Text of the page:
In contrast to other countries, philosophers, historians, theologians and jurists have played a major role advising the state as it seeks to loosen restrictions
In the struggle against the new coronavirus, humanities academics have entered the fray – in Germany at least.
Arguably to a greater extent than has happened in the UK, France or the US, the country has enlisted the advice of philosophers, historians of science, theologians and jurists as it navigates the delicate ethical balancing act of reopening society while safeguarding the health of the public.
When the German federal government announced a slight loosening of restrictions on 15 April – allowing small shops to open and some children to return to school in May – it had been eagerly awaiting a report written by a 26-strong expert group containing only a minority of natural scientists and barely a handful of virologists and medical specialists.
Instead, this working group from the Leopoldina – Germany’s independent National Academy of Sciences dating back to 1652 – included historians of industrialisation and early Christianity, a specialist on the philosophy of law and several pedagogical experts.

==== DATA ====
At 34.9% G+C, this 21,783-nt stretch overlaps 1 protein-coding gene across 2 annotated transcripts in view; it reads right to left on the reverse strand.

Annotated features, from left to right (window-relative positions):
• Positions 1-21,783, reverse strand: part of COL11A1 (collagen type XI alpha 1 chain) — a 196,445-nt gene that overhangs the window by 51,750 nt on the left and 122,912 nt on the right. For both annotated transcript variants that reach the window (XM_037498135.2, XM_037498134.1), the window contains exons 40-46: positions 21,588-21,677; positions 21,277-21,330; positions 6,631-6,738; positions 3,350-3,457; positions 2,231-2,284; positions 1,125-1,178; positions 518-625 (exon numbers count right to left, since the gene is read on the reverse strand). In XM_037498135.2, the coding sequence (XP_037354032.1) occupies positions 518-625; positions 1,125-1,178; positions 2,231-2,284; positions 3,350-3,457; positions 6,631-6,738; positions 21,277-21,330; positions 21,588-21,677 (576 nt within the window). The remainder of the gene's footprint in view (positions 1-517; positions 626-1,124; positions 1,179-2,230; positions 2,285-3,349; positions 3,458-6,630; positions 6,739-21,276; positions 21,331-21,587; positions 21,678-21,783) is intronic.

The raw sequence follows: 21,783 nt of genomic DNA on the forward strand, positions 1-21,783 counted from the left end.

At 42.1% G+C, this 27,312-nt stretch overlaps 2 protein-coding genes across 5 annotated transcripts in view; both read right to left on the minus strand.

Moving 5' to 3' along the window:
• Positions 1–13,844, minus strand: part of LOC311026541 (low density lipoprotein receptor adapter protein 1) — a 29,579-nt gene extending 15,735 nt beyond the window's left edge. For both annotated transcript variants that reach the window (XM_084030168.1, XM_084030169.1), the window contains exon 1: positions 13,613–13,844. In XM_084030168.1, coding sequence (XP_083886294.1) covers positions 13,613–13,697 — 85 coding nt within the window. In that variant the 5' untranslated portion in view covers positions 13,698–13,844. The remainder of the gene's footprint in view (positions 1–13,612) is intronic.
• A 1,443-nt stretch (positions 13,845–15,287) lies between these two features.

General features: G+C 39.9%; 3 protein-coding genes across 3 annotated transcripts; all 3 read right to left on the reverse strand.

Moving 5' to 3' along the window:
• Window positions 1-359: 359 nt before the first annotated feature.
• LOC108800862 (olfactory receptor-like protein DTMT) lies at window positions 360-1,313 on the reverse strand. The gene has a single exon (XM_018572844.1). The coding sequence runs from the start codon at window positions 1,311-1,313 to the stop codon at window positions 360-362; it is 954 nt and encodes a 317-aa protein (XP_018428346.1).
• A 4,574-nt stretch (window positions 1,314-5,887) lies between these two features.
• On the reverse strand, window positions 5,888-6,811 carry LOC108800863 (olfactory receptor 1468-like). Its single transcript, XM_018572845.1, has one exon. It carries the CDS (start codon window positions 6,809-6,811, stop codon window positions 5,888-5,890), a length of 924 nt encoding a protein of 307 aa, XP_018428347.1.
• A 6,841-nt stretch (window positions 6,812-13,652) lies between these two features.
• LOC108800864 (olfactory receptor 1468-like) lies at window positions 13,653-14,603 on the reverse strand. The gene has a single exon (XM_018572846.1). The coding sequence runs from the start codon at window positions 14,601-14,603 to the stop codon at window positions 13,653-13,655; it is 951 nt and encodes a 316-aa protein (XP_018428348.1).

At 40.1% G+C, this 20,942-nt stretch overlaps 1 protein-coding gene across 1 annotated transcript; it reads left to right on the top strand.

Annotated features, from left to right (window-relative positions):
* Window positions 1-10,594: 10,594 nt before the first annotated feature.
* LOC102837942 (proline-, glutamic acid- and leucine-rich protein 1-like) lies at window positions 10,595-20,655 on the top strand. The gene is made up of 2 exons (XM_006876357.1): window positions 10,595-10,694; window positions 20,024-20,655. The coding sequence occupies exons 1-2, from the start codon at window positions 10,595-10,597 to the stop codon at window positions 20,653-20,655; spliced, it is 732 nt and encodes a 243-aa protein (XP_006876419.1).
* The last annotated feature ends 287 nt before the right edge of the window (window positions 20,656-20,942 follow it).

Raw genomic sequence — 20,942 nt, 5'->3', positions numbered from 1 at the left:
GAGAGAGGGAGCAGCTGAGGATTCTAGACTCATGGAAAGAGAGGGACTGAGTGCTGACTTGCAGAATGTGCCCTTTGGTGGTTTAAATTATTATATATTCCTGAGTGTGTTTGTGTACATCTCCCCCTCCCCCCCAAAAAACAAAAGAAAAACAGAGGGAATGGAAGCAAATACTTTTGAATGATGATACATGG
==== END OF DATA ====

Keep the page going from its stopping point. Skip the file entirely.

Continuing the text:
This paucity of virologists earned the group a swipe from Markus Söder, minister-president of badly hit Bavaria, who has led calls in Germany for a tough lockdown (although earlier in the pandemic the Leopoldina did release a report written by more medically focused specialists).
But “the crisis is a complex one, it’s a systemic crisis” and so it needs to be dissected from every angle, argued Jürgen Renn, director of the Max Planck Institute for the History of Science, and one of those who wrote the crucial recommendations.
Working together at an “incredibly quick” pace via Zoom, the group’s education specialists raised fears that school closures meant that children from poor families would fall further behind their wealthy peers; jurists wondered if restrictions on basic freedoms were legitimate; and ethicists and philosophers stressed that stopping the spread of the coronavirus would depend far more on public willingness to fall in line with moral norms than any coercive state action, he explained.